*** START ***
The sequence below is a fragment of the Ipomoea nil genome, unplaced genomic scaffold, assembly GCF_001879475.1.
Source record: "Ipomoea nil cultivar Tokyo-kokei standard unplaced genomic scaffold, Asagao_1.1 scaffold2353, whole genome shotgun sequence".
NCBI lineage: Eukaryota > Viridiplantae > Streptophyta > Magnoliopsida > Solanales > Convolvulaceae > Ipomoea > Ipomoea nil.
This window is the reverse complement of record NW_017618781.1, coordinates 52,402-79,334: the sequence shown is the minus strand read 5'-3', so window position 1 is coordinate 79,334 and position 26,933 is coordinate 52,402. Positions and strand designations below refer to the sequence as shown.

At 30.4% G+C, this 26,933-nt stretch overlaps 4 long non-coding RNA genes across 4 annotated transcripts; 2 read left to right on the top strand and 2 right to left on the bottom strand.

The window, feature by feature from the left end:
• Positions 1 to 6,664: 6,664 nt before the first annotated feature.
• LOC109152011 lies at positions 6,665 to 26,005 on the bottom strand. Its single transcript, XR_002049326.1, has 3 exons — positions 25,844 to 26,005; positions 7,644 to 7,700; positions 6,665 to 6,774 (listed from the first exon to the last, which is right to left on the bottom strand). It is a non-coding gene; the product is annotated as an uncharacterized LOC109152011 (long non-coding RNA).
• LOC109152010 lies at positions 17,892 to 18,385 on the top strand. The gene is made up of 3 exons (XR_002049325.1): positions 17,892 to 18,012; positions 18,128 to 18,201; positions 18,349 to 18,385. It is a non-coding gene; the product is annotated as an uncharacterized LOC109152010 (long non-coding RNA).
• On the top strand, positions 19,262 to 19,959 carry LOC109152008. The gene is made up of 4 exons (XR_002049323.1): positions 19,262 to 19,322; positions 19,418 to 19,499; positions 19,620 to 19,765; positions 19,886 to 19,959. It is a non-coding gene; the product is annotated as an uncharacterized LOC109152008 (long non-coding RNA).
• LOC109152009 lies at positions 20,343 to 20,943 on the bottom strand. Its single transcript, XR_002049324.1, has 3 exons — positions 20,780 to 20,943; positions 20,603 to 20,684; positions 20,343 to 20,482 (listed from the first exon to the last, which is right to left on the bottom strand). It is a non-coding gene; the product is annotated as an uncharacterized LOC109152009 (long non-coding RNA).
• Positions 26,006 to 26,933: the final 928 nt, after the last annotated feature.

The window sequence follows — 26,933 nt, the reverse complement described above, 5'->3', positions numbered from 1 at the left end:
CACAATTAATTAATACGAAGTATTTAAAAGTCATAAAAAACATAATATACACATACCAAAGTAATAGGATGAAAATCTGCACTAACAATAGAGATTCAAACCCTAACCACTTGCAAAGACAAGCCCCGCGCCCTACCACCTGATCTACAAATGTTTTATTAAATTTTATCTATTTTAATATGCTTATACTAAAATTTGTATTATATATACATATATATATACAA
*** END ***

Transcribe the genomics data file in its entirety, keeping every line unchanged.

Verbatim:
The sequence below is a fragment of the Ipomoea nil genome, unplaced genomic scaffold, assembly GCF_001879475.1.
Source record: "Ipomoea nil cultivar Tokyo-kokei standard unplaced genomic scaffold, Asagao_1.1 scaffold2353, whole genome shotgun sequence".
NCBI lineage: Eukaryota > Viridiplantae > Streptophyta > Magnoliopsida > Solanales > Convolvulaceae > Ipomoea > Ipomoea nil.
This window is the reverse complement of record NW_017618781.1, coordinates 52,402-79,334: the sequence shown is the minus strand read 5'-3', so window position 1 is coordinate 79,334 and position 26,933 is coordinate 52,402. Positions and strand designations below refer to the sequence as shown.

At 30.4% G+C, this 26,933-nt stretch overlaps 4 long non-coding RNA genes across 4 annotated transcripts; 2 read left to right on the top strand and 2 right to left on the bottom strand.

The window, feature by feature from the left end:
• Positions 1 to 6,664: 6,664 nt before the first annotated feature.
• LOC109152011 lies at positions 6,665 to 26,005 on the bottom strand. Its single transcript, XR_002049326.1, has 3 exons — positions 25,844 to 26,005; positions 7,644 to 7,700; positions 6,665 to 6,774 (listed from the first exon to the last, which is right to left on the bottom strand). It is a non-coding gene; the product is annotated as an uncharacterized LOC109152011 (long non-coding RNA).
• LOC109152010 lies at positions 17,892 to 18,385 on the top strand. The gene is made up of 3 exons (XR_002049325.1): positions 17,892 to 18,012; positions 18,128 to 18,201; positions 18,349 to 18,385. It is a non-coding gene; the product is annotated as an uncharacterized LOC109152010 (long non-coding RNA).
• On the top strand, positions 19,262 to 19,959 carry LOC109152008. The gene is made up of 4 exons (XR_002049323.1): positions 19,262 to 19,322; positions 19,418 to 19,499; positions 19,620 to 19,765; positions 19,886 to 19,959. It is a non-coding gene; the product is annotated as an uncharacterized LOC109152008 (long non-coding RNA).
• LOC109152009 lies at positions 20,343 to 20,943 on the bottom strand. Its single transcript, XR_002049324.1, has 3 exons — positions 20,780 to 20,943; positions 20,603 to 20,684; positions 20,343 to 20,482 (listed from the first exon to the last, which is right to left on the bottom strand). It is a non-coding gene; the product is annotated as an uncharacterized LOC109152009 (long non-coding RNA).
• Positions 26,006 to 26,933: the final 928 nt, after the last annotated feature.

The window sequence follows — 26,933 nt, the reverse complement described above, 5'->3', positions numbered from 1 at the left end:
CACAATTAATTAATACGAAGTATTTAAAAGTCATAAAAAACATAATATACACATACCAAAGTAATAGGATGAAAATCTGCACTAACAATAGAGATTCAAACCCTAACCACTTGCAAAGACAAGCCCCGCGCCCTACCACCTGATCTACAAATGTTTTATTAAATTTTATCTATTTTAATATGCTTATACTAAAATTTGTATTATATATACATATATATATACAA